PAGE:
About the Artists
Ehrad (art for "A Little Invasion", "A Singular Solution", "Cargo", "Field Trip", "Iron Feather", and "The Last Great Hope") is a long time photo-retoucher with several passions in life... space art, mysticism, gardening, family, and cartooning. The cartooning aspect of her life is at present an all-consuming fire, and she is currently exploring the concept of "wholeness" through a tribal sci-fi comic called ERADUON, due to be published online in early 2003. Aside from all of the other craziness that is her existence, she still maintains an enormous love for all life forms, and has set about the task of knitting the universe together into the diverse mosaic that it truly is.
Romeo Esparrago (Man About Galaxy; cover logo and art for "New Toy") is star of the new hit Fox series "Joe Thousandaire" -- and this time, the guy ain't lying! http://www.romedome.com/
Carl Goodman (art for "The Robain Incident") is married with one son, lives in Surrey, UK, and has been doing computer graphics for a living since the late 1980s. A lot of his work has been based around fairly technical visualisation projects, but a while back he joined a computer animation company as director of graphics research and development, which means that basically he gets to evaluate all the leading-edge technologies associated with CGI and provide due diligence for venture capitalists on various projects. Carl has had a fair bit of material published in consumer media in the past, including animation work for Reuters on the Shoemaker-Levy 9 impact, which was shown on news channels in 22 separate countries. He also had some illustrations of this event published in "New Scientist" magazine. Carl is also an avid reader of what might be thought of as "hard core" science fiction, with a strong bias towards the Clarke-Asimov-Heinlein-Niven stable, and enjoys the opportunity to visualise concepts. In terms of tools, most of Carl's work is in 3-D, using Max 4, character studio for animation, Deep Paint 3d for textures, Photoshop, Corel Xara for linework (less of a pain in the neck than Illustrator!) and simulation plug-ins like phoenix and havoc. Peppersghost.com has updated its site recently won a BAFTA award for www.tinyplanets.com -- best entertainment site 2001.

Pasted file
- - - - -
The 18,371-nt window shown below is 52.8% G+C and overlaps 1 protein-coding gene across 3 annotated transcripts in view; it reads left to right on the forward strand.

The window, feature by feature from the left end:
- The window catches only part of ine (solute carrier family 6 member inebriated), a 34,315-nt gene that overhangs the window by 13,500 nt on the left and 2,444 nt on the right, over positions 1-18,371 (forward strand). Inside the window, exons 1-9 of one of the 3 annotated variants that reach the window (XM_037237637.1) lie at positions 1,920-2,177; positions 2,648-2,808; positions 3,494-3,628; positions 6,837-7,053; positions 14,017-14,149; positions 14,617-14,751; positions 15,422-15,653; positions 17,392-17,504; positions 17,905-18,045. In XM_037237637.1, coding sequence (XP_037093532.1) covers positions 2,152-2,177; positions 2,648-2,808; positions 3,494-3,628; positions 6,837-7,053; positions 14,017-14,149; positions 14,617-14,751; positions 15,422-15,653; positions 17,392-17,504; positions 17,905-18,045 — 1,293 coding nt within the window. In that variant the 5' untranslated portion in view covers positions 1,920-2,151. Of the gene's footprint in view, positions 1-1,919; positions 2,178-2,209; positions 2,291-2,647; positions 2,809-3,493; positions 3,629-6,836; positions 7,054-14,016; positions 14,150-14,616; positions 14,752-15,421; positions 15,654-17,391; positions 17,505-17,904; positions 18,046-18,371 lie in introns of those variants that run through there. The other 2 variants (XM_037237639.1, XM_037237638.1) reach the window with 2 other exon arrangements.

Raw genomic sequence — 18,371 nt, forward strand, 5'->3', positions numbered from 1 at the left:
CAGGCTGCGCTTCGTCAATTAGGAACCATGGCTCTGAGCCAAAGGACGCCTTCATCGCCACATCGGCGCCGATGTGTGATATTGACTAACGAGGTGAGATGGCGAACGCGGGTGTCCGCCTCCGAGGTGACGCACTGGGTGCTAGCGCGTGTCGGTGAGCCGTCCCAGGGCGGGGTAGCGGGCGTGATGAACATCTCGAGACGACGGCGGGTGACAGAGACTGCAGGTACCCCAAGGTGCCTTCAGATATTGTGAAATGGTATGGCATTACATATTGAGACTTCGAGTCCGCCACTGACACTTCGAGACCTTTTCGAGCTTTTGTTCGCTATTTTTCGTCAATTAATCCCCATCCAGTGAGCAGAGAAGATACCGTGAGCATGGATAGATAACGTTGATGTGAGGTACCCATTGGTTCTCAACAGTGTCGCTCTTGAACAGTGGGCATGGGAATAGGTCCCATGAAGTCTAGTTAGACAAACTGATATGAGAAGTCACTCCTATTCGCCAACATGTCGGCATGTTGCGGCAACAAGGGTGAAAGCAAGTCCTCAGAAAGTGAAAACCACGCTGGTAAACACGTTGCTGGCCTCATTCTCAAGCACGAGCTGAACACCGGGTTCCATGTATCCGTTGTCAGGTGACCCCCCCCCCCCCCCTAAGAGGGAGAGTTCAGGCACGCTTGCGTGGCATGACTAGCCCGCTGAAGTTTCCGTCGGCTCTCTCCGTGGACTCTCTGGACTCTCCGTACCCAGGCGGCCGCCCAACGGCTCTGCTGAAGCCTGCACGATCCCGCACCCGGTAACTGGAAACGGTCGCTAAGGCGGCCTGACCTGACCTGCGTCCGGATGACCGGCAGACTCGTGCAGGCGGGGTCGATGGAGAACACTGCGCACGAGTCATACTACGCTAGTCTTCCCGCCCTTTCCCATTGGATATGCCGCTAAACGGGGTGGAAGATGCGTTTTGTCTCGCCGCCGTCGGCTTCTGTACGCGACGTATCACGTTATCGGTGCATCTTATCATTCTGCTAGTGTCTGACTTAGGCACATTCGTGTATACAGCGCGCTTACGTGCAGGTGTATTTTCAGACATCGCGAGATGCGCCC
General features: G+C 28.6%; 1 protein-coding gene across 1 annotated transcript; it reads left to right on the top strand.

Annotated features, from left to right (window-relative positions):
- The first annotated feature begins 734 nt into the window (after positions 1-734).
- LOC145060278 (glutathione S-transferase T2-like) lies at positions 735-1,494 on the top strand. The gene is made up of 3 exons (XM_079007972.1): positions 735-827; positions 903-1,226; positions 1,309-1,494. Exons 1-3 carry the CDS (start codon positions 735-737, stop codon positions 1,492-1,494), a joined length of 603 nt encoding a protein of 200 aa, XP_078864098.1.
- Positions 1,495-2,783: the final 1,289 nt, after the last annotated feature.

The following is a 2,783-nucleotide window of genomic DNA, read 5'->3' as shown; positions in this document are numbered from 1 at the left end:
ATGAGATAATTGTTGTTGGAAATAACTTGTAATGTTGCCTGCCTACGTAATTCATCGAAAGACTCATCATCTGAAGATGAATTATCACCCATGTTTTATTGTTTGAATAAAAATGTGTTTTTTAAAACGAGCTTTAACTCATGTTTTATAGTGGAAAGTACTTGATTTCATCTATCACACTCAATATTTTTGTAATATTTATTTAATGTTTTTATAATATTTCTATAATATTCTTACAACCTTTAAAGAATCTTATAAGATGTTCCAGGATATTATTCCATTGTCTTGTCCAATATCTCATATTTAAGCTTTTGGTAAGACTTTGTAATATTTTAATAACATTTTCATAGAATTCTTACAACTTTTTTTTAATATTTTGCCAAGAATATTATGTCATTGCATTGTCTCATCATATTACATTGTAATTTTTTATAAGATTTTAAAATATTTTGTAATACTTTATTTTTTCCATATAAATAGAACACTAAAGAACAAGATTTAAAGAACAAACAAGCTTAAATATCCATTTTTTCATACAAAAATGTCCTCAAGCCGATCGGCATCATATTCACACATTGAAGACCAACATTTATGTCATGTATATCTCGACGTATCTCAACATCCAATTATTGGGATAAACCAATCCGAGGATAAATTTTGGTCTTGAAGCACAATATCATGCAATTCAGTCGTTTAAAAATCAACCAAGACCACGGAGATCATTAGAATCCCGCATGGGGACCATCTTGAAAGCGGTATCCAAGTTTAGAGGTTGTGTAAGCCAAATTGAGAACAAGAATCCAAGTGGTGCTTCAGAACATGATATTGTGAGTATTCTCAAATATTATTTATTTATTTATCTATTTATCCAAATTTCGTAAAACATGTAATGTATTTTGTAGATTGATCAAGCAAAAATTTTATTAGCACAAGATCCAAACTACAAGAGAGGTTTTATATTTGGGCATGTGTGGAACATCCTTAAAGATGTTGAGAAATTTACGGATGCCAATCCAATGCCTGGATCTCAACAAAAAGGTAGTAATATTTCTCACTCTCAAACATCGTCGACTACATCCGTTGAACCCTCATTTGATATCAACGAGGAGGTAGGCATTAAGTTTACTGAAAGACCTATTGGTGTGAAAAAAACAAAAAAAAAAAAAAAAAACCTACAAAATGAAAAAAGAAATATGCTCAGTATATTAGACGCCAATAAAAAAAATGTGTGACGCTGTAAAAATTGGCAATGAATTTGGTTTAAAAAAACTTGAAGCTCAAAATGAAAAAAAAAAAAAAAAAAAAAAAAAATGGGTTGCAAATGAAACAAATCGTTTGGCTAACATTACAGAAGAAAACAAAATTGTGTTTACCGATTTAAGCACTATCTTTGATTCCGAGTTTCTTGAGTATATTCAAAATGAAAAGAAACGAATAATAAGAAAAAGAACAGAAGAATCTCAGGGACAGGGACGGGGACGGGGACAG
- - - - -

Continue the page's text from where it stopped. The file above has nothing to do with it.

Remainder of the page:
Dave King (Cover Art) thanks all his friends and family for supporting his love of computer graphics. He also especially thanks the love of his life, Jennifer, for all her love and support. Although she doesn't share his interest in Sci-Fi, she always appreciates what he does, and for that, and MANY more reasons, he loves her dearly. Dave also thanks the people at Desktop Starships for the exposure and encouragement they've given him. Dave was born and raised in Nova Scotia, which is on the east coast of Canada. He is 33 years old and works in the computer field. He has a love of astronomy, music of all kinds, and science in general. Finally, he'd like to thank all the people out there who enjoy his work...he hopes to bring you many more images in the future! Please, if you like his work, let him know by sending an e-mail...you're why he does this and he likes to get input. It also encourages him to keep paying for the site. Hope to hear from you soon
Von Kraemer (art for "John Stellt" and "Lachesis and Lizards") is a punk rocker who fell out of love with the film industry, and media at large, because in the author's opinion, he can't suck enough #%&* to make the mediocre happy. SCIFI is the Superposition. Writers of reel fiction (with few exceptions) are no longer related to the mass (boring) market, and the author refuses to screw a cousin to get a job. Poor is fine as long as he can retain his dignity. Von is starting to sell, but he doesn't give a #%&*. A promise is a promise. All he has is his "word."